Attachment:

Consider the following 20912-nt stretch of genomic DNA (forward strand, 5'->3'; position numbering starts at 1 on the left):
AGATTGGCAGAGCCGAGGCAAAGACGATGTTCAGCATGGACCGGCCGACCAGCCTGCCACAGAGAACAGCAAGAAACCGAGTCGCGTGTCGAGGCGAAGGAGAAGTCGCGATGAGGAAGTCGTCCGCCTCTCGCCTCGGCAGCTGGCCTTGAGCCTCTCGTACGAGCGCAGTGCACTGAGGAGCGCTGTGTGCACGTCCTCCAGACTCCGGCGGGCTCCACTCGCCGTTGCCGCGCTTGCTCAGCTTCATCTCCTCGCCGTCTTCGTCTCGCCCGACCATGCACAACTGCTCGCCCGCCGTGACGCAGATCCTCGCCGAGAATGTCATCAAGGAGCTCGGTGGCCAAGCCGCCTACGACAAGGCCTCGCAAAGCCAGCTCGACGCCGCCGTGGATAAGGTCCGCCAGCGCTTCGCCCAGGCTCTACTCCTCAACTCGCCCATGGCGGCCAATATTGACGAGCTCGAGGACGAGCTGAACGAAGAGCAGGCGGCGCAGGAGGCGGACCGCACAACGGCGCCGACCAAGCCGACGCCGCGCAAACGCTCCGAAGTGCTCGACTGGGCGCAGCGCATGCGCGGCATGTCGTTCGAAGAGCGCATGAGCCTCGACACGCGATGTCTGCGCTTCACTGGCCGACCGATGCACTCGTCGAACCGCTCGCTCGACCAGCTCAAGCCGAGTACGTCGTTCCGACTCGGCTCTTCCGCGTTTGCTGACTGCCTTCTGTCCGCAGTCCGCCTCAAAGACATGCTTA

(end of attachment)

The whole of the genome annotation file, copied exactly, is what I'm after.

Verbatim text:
Consider the following 20912-nt stretch of genomic DNA (forward strand, 5'->3'; position numbering starts at 1 on the left):
AGATTGGCAGAGCCGAGGCAAAGACGATGTTCAGCATGGACCGGCCGACCAGCCTGCCACAGAGAACAGCAAGAAACCGAGTCGCGTGTCGAGGCGAAGGAGAAGTCGCGATGAGGAAGTCGTCCGCCTCTCGCCTCGGCAGCTGGCCTTGAGCCTCTCGTACGAGCGCAGTGCACTGAGGAGCGCTGTGTGCACGTCCTCCAGACTCCGGCGGGCTCCACTCGCCGTTGCCGCGCTTGCTCAGCTTCATCTCCTCGCCGTCTTCGTCTCGCCCGACCATGCACAACTGCTCGCCCGCCGTGACGCAGATCCTCGCCGAGAATGTCATCAAGGAGCTCGGTGGCCAAGCCGCCTACGACAAGGCCTCGCAAAGCCAGCTCGACGCCGCCGTGGATAAGGTCCGCCAGCGCTTCGCCCAGGCTCTACTCCTCAACTCGCCCATGGCGGCCAATATTGACGAGCTCGAGGACGAGCTGAACGAAGAGCAGGCGGCGCAGGAGGCGGACCGCACAACGGCGCCGACCAAGCCGACGCCGCGCAAACGCTCCGAAGTGCTCGACTGGGCGCAGCGCATGCGCGGCATGTCGTTCGAAGAGCGCATGAGCCTCGACACGCGATGTCTGCGCTTCACTGGCCGACCGATGCACTCGTCGAACCGCTCGCTCGACCAGCTCAAGCCGAGTACGTCGTTCCGACTCGGCTCTTCCGCGTTTGCTGACTGCCTTCTGTCCGCAGTCCGCCTCAAAGACATGCTTA